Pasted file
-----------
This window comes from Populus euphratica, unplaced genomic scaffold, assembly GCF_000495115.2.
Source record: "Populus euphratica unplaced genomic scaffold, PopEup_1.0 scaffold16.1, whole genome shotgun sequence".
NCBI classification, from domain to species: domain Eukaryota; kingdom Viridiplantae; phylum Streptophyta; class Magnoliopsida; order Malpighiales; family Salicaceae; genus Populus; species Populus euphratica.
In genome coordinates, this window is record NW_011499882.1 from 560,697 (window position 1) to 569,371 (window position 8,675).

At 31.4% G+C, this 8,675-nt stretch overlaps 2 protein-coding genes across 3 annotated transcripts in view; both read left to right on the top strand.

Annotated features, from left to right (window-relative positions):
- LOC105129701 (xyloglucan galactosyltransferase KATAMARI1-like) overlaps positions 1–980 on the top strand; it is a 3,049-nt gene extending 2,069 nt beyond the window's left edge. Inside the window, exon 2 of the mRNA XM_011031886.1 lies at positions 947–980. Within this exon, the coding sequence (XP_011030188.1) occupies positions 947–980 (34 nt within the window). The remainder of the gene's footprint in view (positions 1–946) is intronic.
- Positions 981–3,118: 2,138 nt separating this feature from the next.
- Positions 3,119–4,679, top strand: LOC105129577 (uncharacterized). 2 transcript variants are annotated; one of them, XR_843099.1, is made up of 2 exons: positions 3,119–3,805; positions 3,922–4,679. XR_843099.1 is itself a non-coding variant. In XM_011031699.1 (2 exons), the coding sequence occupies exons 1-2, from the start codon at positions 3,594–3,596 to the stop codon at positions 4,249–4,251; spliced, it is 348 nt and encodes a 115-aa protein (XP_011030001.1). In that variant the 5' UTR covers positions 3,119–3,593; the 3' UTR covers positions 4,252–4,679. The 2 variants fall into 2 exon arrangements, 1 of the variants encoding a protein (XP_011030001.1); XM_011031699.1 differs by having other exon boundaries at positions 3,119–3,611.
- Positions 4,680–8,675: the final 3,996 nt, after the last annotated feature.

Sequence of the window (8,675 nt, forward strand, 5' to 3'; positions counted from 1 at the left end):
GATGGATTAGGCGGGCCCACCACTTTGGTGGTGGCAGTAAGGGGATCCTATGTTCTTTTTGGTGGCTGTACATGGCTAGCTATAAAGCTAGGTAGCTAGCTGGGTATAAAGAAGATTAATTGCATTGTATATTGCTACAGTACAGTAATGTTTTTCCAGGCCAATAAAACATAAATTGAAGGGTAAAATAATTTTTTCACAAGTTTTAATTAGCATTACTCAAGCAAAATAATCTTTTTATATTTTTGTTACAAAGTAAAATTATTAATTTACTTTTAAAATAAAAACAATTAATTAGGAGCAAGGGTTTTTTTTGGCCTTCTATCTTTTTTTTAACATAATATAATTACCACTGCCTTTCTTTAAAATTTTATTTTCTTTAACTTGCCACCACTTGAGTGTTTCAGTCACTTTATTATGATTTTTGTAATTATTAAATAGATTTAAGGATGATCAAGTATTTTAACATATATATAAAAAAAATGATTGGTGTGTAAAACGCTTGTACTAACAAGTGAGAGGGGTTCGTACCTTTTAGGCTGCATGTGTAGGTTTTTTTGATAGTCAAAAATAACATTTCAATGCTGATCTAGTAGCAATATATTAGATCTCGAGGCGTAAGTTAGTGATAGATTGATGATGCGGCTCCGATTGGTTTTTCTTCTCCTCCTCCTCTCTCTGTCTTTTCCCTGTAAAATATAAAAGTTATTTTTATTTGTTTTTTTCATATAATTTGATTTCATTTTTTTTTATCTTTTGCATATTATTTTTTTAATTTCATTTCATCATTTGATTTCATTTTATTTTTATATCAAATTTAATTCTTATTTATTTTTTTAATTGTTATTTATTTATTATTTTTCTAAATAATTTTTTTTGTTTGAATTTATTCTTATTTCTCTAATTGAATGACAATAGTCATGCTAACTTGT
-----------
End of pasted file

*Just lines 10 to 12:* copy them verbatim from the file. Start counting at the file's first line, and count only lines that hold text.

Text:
- Positions 4,680–8,675: the final 3,996 nt, after the last annotated feature.

Sequence of the window (8,675 nt, forward strand, 5' to 3'; positions counted from 1 at the left end):
GATGGATTAGGCGGGCCCACCACTTTGGTGGTGGCAGTAAGGGGATCCTATGTTCTTTTTGGTGGCTGTACATGGCTAGCTATAAAGCTAGGTAGCTAGCTGGGTATAAAGAAGATTAATTGCATTGTATATTGCTACAGTACAGTAATGTTTTTCCAGGCCAATAAAACATAAATTGAAGGGTAAAATAATTTTTTCACAAGTTTTAATTAGCATTACTCAAGCAAAATAATCTTTTTATATTTTTGTTACAAAGTAAAATTATTAATTTACTTTTAAAATAAAAACAATTAATTAGGAGCAAGGGTTTTTTTTGGCCTTCTATCTTTTTTTTAACATAATATAATTACCACTGCCTTTCTTTAAAATTTTATTTTCTTTAACTTGCCACCACTTGAGTGTTTCAGTCACTTTATTATGATTTTTGTAATTATTAAATAGATTTAAGGATGATCAAGTATTTTAACATATATATAAAAAAAATGATTGGTGTGTAAAACGCTTGTACTAACAAGTGAGAGGGGTTCGTACCTTTTAGGCTGCATGTGTAGGTTTTTTTGATAGTCAAAAATAACATTTCAATGCTGATCTAGTAGCAATATATTAGATCTCGAGGCGTAAGTTAGTGATAGATTGATGATGCGGCTCCGATTGGTTTTTCTTCTCCTCCTCCTCTCTCTGTCTTTTCCCTGTAAAATATAAAAGTTATTTTTATTTGTTTTTTTCATATAATTTGATTTCATTTTTTTTTATCTTTTGCATATTATTTTTTTAATTTCATTTCATCATTTGATTTCATTTTATTTTTATATCAAATTTAATTCTTATTTATTTTTTTAATTGTTATTTATTTATTATTTTTCTAAATAATTTTTTTTGTTTGAATTTATTCTTATTTCTCTAATTGAATGACAATAGTCATGCTAACTTGT